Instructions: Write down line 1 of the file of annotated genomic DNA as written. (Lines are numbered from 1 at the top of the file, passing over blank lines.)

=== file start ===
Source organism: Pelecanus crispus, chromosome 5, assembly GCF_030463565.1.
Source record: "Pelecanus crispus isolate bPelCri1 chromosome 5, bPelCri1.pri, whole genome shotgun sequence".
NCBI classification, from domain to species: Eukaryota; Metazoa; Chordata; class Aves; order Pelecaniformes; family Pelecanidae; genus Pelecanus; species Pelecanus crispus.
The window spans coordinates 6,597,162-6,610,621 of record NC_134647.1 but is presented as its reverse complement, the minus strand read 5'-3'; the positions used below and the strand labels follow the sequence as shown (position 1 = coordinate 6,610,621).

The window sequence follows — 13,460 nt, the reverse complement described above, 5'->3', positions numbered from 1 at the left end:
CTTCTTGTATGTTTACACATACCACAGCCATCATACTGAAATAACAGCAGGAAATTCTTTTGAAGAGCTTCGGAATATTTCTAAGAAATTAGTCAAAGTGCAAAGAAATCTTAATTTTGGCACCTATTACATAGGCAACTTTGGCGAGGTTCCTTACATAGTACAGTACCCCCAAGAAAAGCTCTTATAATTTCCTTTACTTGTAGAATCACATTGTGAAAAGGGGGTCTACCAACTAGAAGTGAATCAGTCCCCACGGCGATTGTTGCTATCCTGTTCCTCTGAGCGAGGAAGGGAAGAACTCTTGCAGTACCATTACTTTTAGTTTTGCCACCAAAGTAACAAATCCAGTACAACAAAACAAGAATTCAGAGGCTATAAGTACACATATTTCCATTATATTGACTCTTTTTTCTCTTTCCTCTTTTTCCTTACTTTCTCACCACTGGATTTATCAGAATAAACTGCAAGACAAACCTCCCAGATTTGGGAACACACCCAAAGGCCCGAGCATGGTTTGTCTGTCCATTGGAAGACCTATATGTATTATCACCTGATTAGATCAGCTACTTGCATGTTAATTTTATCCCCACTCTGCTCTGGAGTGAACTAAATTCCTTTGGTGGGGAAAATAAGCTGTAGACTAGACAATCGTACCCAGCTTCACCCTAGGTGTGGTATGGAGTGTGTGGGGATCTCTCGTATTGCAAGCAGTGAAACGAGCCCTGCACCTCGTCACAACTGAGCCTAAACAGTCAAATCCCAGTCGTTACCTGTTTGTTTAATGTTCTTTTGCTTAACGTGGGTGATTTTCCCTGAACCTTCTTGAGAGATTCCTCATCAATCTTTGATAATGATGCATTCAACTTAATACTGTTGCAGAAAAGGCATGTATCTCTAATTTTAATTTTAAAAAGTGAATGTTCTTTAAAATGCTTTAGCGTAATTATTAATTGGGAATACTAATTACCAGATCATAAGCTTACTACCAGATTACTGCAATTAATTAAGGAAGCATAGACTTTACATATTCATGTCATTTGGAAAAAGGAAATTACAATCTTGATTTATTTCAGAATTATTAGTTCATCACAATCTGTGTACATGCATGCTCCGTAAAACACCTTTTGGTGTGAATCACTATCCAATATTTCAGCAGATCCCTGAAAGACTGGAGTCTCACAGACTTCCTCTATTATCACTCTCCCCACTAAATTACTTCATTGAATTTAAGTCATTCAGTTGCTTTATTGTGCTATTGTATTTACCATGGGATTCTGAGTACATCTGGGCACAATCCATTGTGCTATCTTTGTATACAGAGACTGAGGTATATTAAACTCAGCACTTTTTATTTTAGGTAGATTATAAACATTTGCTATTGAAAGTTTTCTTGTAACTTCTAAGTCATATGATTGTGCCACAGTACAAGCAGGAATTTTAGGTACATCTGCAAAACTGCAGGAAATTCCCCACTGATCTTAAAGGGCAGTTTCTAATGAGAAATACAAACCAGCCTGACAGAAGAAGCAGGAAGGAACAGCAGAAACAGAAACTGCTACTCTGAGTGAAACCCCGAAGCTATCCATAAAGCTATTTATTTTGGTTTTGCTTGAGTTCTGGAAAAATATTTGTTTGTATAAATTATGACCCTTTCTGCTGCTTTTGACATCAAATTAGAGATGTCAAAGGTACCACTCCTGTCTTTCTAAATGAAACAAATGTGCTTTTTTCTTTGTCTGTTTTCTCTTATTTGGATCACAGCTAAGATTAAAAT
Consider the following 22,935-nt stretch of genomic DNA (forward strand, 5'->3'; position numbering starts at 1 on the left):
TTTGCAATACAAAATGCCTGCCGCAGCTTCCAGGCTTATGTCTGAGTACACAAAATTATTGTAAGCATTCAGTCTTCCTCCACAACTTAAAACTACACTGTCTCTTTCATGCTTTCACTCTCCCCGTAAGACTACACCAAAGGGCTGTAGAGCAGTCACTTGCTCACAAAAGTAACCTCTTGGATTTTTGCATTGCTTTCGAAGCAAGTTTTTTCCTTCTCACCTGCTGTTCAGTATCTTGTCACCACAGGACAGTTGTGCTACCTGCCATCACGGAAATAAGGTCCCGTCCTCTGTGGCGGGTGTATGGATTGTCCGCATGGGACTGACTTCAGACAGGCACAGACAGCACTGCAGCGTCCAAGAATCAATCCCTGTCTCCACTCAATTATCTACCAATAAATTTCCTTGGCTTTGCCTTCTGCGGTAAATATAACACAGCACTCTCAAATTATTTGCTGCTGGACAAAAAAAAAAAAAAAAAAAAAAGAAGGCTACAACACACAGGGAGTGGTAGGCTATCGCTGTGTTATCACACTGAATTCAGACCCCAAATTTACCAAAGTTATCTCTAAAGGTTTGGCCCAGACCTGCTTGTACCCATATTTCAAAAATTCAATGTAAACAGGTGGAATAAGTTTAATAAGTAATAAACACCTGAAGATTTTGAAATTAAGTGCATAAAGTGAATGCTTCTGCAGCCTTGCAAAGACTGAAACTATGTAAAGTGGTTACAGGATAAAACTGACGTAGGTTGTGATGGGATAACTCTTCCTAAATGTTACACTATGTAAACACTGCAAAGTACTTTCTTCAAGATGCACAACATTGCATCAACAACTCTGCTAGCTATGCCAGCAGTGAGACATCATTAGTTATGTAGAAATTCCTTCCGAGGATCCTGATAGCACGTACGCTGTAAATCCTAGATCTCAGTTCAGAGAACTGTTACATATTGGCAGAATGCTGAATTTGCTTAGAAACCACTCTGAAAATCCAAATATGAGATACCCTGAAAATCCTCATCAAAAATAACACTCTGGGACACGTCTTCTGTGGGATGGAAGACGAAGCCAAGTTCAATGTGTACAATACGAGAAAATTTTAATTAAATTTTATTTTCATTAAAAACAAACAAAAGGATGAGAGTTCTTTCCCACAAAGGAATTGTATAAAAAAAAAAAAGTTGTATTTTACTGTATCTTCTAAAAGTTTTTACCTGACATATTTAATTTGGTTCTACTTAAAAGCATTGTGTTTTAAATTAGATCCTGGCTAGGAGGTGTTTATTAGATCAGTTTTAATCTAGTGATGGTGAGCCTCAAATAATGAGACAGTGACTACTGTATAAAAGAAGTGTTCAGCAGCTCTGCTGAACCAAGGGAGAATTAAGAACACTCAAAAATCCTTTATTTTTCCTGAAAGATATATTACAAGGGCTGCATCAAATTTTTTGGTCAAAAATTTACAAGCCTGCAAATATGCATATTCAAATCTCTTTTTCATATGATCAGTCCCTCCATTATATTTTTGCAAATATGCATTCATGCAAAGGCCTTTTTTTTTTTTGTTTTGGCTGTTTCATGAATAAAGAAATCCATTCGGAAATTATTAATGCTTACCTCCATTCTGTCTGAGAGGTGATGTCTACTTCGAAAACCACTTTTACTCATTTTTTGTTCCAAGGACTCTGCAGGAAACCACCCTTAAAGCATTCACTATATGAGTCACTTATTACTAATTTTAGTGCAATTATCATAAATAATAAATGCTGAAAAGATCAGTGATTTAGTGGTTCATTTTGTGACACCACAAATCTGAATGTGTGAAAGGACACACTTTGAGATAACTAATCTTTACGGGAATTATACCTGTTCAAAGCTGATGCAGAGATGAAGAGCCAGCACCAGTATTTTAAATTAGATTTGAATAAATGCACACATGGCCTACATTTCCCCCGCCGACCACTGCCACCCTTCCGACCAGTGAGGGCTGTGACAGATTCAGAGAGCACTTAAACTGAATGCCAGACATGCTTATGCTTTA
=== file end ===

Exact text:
Source organism: Pelecanus crispus, chromosome 5, assembly GCF_030463565.1.